This is going to sound strange… but Canopy’s partnership with Martha Stewart is crucial to understanding the short-term value proposition here.
You read that right. Martha Stewart is partnering with Canopy Growth – the largest player in the cannabis industry. Primarily, the two are launching several health and pet care products using CBD – the non psychoactive version of cannabis.
These CBD products include oils and creams, for both customers and their pets. While this particular deal might not be the boost in sales and eventually profits Constellation would like. It does give us the basis for it.
CBD is part of this Canadian derivatives law. But it is also the only form of cannabis legal in the U.S. In the States, there are still regulatory hoops to jump through, which don’t necessarily have a definitive timeline like Canada. But in many states, you can already get CBD health care products, as long as they aren’t labeled as such.
This opens up a huge second market for Canopy, which has spent much of early 2019 diving into CBD production.
But that’s not the only reason Canopy is slavering after this new derivative products market. Back in late June, the company announced a number of initiatives – likely on the back of its then-controversial management decisions. One of which was a huge capacity expansion for its Smith Falls facility.
This Canadian operation will house tens of thousands of new square feet dedicated solely to the production of edibles. Specifically, it will house the production of chocolates – with room to scale up even more.
It also has room at Smith Falls for potential beverage production, with its hot-and-cold partner Constellation. Once it jumps through the regulatory hoops, it will be able to produce more than 5 million cannabis-infused beverages per month.
Equally important to all of this is what this could mean for margins. The company has struggled to turn a profit, or even offer hope of a near-term profit. This is why it is down even more than HEXO over the last few months:
However, as these new products trickle onto the market – this industry leader could see a huge boost to margins. Edibles and beverages are expected to be the highest margin products over the next few years as the cannabis boom moves forward.
That could even lead to additional investment from Constellation and other private equity and institutional investors. Canopy’s recent price fall only makes that a more likely possibility.
Of course, these aren’t the only reasons why you should look into this highly scrutinized industry leader right now.
Yes, you get access to its early dominance in CBD. You get a partnership with Constellation that offers huge undervalued opportunities. You even get the largest chance at a sharp pre-legalization rally. But you also get something else. Actually, it’s what you don’t get that makes it a great deal right now.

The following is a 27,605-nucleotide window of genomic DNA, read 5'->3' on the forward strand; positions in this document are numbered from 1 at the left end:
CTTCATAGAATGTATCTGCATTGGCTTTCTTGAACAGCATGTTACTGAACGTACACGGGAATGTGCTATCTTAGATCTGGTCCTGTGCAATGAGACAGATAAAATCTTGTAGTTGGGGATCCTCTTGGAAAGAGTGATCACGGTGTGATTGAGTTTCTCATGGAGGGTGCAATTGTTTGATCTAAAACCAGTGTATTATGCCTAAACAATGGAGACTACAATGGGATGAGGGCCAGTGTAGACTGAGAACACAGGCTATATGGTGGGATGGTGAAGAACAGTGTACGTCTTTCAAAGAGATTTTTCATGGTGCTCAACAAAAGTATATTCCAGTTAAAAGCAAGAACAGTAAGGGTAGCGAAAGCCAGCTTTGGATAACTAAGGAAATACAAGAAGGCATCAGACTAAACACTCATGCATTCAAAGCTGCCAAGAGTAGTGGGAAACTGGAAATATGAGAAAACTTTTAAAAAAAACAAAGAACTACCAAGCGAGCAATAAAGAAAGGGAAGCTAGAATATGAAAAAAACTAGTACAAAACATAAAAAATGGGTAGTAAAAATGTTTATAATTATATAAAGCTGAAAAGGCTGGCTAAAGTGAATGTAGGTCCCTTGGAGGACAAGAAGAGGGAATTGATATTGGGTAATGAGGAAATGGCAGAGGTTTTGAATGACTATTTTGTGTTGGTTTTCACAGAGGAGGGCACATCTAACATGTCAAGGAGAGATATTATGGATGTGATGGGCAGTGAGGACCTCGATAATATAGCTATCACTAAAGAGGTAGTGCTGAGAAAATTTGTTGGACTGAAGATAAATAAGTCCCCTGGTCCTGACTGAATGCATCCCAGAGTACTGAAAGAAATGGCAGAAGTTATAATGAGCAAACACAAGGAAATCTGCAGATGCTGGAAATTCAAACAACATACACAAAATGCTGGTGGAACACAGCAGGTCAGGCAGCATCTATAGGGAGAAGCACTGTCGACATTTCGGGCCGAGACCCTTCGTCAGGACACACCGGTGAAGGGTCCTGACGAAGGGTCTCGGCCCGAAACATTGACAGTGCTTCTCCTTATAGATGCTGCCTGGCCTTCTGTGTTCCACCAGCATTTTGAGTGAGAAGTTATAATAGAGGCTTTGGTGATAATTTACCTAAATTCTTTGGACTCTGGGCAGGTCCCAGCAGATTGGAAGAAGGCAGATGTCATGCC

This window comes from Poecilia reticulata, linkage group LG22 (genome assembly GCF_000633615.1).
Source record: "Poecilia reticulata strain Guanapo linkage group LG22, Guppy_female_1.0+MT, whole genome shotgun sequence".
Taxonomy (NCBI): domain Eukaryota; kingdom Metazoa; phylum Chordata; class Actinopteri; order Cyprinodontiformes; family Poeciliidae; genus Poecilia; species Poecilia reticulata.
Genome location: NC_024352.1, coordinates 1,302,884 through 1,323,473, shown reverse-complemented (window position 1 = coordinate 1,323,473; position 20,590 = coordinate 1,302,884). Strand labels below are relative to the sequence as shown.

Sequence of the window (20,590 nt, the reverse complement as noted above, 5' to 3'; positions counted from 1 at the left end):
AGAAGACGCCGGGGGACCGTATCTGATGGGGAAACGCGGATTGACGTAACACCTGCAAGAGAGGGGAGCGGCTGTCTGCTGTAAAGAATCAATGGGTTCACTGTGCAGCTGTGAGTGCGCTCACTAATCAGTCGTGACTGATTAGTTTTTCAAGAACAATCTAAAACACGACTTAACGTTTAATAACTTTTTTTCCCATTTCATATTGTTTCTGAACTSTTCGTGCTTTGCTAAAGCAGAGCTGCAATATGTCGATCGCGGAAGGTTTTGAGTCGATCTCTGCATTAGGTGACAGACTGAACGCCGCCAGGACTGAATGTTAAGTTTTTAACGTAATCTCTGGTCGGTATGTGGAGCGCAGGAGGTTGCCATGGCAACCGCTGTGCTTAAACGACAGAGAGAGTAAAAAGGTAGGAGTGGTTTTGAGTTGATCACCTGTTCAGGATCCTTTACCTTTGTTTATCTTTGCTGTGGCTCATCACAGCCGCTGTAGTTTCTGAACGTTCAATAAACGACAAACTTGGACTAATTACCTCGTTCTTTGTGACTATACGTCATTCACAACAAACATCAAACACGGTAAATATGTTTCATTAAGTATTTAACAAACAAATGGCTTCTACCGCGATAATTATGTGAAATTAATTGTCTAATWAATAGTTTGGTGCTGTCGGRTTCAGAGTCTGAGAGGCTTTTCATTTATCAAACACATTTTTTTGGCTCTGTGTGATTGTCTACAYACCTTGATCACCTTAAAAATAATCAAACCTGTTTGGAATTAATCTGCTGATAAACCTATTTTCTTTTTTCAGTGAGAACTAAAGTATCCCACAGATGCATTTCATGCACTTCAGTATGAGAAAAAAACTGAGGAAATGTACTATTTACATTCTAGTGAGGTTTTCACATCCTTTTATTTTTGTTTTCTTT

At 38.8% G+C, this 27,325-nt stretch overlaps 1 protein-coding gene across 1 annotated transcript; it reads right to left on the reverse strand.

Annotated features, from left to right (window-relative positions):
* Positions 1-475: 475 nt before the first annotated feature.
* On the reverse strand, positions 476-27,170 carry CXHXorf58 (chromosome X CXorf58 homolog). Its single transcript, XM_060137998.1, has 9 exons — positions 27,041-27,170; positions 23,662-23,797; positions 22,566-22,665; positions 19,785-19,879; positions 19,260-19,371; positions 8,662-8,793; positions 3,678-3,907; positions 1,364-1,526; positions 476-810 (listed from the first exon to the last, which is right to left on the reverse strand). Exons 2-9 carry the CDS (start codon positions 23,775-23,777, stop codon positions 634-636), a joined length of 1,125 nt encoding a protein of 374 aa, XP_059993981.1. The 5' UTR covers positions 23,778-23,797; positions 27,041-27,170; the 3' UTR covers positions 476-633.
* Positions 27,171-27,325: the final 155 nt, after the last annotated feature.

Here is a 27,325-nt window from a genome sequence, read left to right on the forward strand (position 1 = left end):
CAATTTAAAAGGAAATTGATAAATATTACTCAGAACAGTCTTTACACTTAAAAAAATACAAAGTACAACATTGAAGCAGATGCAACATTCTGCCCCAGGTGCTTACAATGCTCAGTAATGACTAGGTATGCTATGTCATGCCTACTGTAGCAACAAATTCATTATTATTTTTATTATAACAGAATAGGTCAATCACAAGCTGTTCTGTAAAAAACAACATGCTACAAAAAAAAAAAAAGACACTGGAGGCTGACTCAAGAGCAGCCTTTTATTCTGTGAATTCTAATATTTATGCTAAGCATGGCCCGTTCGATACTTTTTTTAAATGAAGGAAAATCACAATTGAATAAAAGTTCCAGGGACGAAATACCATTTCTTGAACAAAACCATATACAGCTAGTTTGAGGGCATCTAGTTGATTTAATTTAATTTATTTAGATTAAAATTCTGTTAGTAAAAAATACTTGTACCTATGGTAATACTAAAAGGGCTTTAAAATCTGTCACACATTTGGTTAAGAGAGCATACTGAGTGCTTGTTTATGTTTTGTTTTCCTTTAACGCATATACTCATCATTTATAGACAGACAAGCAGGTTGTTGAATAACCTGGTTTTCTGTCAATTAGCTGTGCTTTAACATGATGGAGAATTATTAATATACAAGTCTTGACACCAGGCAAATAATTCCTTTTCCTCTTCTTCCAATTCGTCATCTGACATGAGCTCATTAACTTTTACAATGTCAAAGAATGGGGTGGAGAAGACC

Canopy’s chief rival, Aurora Cannabis, is in a terrible spot. Rather than focusing on the kinds of projects Canopy has – CBD, edibles, etc. – Aurora has put its money into vaping pens. It has a large investment in Pax Labs, and has been spending a fortune on its own capacity expansion to service this once-expected major slice of the cannabis market.
But vaping has started to fall seriously out of favor. With more than 800 people sick and 16 potential vape-related deaths, regulators, politicians and customers are turning on this side of the industry. Some states have seen sales drop for vape products. While cannabis is still a tiny portion of the larger vape issue, all of this comes at the worst possible time.
Aurora was counting on its post-secondary-legalization boom to come from this market niche. Now, with less demand just when the market was about to open up for it, Aurora is likely going to lose even more market share to Canopy post legalization.
Now, this is a story for another day. But suffice it to say, in an industry so scrutinized and desperate for investor money, you’d rather be selling chocolate than vape oils or pens.
Canopy, like HEXO, have incredibly important partnerships entering this second round of Canadian legalization. Both know and even control much of the current market share in Canada. And both of been working on their post legalization growth plans for months… even years.
The build up to that mid-December launch of these products could be the best time to get in on a cannabis rebound rally. And these two will lead it.
Action to take: Buy shares of Canopy Growth Capital (NYSE:CGC) ahead of the rest of investors set to swarm in.